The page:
• Microsoft has also increased the maximum file size limitation from 2 Gb. to 10 Gb. With this change, they also increased the maximum size of content databases to 4 terabytes when certain criteria is met (more here). These enhancements should make SharePoint Administrators pretty happy, but for those who perform database attach upgrades with large databases, it makes us a little cautious about the on premise impact of some of these changes.

3. Infrastructure Improvements

A key change in infrastructure is the introduction of the Min Role deployment, which helps to quickly define your server roles.

  • With the added “Single-Server Farm,” “Front-End with Distributed Cache,” and the “Application with Search” roles, Microsoft has increased support for small to medium sized farms. These smaller farm deployment infrastructures are not recommended for production systems, but they definitely allow for the quick deployment of small development farms while still maintaining your Min Role compliant server roles.

SharePoint Products Configuration Wizard

  • The improved hybrid experience now allows you to integrate more SharePoint features that are solely available in Office 365 into your On-Premise SharePoint environment. Tools like Delve and Search can be more tightly integrated between your two SharePoint environments.

4. Easier Cloud Migration

Microsoft has worked to make many of the previous pain points in moving to the cloud more streamlined and customer friendly. If you’ve ever performed a migration from on premise SharePoint to SharePoint in Office 365 you know that, unless your data is very vanilla and straightforward there are going to be issues getting the data to present in the cloud in the same way it presented itself to you on your Intranet.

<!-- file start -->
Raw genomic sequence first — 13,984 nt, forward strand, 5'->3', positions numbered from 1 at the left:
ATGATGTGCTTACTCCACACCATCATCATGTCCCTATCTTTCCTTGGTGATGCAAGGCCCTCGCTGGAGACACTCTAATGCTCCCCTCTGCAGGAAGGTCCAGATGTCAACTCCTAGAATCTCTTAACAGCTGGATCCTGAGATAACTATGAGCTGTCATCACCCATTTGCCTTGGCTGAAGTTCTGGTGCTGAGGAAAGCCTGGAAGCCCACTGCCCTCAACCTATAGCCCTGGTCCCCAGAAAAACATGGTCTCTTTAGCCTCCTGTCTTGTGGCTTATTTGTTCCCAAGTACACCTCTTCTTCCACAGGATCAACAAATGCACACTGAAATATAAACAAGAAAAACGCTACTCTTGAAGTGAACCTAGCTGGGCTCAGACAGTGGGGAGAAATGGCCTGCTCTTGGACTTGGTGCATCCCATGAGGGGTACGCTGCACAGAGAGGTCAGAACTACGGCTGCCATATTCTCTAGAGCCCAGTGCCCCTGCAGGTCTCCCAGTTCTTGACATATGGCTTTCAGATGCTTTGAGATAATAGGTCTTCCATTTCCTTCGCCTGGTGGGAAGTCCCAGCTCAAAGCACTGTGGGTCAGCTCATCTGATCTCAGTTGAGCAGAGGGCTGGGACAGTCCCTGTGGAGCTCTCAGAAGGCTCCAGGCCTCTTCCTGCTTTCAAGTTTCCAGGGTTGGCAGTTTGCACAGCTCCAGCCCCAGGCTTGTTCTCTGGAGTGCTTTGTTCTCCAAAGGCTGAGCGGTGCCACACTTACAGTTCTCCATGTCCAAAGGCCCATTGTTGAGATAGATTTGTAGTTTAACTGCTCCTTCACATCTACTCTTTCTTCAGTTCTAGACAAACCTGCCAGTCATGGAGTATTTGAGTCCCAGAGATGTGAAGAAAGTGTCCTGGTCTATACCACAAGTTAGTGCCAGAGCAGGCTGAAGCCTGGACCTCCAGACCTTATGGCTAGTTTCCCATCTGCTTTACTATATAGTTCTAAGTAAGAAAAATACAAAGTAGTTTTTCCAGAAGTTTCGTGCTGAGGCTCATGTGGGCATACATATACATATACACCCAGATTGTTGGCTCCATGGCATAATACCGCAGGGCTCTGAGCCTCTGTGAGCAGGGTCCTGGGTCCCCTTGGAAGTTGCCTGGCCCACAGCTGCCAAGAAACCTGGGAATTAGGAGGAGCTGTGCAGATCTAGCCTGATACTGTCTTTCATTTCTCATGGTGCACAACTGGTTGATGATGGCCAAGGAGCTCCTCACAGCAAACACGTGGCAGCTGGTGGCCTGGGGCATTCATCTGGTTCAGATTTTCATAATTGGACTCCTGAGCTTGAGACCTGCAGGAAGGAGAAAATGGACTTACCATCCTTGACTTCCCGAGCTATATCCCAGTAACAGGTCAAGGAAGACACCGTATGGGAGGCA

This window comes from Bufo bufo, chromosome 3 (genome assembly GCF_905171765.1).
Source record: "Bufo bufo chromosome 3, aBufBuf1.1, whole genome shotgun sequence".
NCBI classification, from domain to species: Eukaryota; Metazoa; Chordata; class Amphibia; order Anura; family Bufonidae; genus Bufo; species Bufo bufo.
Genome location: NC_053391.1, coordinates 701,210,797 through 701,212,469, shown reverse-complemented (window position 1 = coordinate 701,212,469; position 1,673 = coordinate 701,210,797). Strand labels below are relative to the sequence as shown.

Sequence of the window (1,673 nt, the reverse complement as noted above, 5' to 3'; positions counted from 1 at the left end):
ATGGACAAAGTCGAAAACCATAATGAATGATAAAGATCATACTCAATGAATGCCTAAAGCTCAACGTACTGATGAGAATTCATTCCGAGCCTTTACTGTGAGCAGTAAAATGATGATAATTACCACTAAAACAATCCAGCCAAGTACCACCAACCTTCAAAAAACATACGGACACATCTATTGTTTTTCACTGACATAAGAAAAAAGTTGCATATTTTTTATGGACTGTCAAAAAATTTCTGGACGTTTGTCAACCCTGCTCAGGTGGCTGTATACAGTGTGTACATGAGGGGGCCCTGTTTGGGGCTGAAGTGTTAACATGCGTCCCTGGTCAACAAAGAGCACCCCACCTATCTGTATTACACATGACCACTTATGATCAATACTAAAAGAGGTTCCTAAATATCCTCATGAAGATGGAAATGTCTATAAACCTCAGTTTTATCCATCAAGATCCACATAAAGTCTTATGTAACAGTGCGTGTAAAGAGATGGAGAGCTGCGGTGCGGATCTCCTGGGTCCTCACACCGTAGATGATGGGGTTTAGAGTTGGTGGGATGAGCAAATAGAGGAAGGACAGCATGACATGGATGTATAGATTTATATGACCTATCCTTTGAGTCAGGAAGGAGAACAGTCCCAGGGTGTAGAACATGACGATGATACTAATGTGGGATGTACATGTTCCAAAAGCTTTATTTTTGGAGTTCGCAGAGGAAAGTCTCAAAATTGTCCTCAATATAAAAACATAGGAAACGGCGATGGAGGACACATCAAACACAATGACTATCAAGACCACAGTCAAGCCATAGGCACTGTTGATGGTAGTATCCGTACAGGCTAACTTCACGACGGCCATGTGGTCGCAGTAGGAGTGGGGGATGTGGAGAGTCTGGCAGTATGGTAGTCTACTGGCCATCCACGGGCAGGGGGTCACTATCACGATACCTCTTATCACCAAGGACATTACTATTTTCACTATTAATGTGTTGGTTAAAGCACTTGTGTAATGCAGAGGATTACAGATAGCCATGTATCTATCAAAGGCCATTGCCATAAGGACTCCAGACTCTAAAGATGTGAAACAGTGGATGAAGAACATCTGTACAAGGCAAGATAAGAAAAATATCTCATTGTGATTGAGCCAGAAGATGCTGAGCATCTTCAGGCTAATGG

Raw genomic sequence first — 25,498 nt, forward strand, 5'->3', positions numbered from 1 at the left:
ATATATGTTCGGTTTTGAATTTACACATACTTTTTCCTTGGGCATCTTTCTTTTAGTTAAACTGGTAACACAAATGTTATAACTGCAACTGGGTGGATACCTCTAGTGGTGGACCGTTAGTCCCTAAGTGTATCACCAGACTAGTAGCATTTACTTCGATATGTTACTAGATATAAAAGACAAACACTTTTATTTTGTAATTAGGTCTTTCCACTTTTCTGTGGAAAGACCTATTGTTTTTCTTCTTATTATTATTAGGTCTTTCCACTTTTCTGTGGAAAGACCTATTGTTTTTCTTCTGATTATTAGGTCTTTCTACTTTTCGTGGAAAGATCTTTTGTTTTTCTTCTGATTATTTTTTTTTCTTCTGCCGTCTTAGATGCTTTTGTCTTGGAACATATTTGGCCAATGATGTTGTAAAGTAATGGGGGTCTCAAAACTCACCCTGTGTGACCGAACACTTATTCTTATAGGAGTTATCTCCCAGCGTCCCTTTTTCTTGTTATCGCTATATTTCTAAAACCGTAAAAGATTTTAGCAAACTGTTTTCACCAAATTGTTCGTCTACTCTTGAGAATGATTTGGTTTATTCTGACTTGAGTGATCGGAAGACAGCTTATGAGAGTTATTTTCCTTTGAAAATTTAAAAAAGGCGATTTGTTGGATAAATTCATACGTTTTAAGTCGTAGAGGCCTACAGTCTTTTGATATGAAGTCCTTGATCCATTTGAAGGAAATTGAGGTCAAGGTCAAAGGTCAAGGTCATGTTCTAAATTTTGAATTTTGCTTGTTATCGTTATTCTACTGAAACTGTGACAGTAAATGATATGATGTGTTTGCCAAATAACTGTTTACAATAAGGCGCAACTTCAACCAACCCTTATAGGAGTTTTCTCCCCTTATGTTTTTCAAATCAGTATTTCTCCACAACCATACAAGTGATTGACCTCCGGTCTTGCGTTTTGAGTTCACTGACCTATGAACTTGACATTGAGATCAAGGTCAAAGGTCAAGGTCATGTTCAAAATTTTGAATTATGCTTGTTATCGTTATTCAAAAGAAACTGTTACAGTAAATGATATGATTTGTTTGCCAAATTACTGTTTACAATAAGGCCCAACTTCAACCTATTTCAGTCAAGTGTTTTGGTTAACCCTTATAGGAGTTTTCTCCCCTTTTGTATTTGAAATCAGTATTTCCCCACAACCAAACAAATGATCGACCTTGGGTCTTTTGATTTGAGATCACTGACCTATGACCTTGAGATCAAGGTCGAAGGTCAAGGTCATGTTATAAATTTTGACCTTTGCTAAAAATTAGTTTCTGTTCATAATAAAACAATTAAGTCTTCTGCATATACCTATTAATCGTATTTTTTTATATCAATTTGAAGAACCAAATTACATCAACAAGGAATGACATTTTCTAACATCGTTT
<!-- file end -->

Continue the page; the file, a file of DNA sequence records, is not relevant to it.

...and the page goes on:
• Microsoft has provided tools like FastTrack to help you get moved into the cloud more quickly and painlessly. Additionally, there are many third party software companies with migration tools. You’ll find that moving to the cloud is easier now than ever before.
  • If you’re still worried about pulling up stakes and making the complete jump into Office 365, as I mentioned before there are a number of hybrid scenarios where you can host data, both in the cloud and on premise and still give your users a consistent and intuitive SharePoint environment to work in. Check out this TechNet article to view some of these scenarios.

In conclusion, with this upgrade, my opinion of SharePoint 2016 and SharePoint Online has shifted from one of healthy skepticism to one of excitement. If you are able to upgrade, there are plenty of improvements in SharePoint content management alone that justify the effort and expense. When you combine those improvements with the ability to leverage Groups, Teams, Flow, and PowerApps, etc., I think there are compelling business reasons to migrate. I can’t wait to see what the SharePoint Professional community whips up.

Check out a few of our success stories on our Tribridge SharePoint page and contact us to find out if you are a good candidate for upgrading or migrating into the Cloud.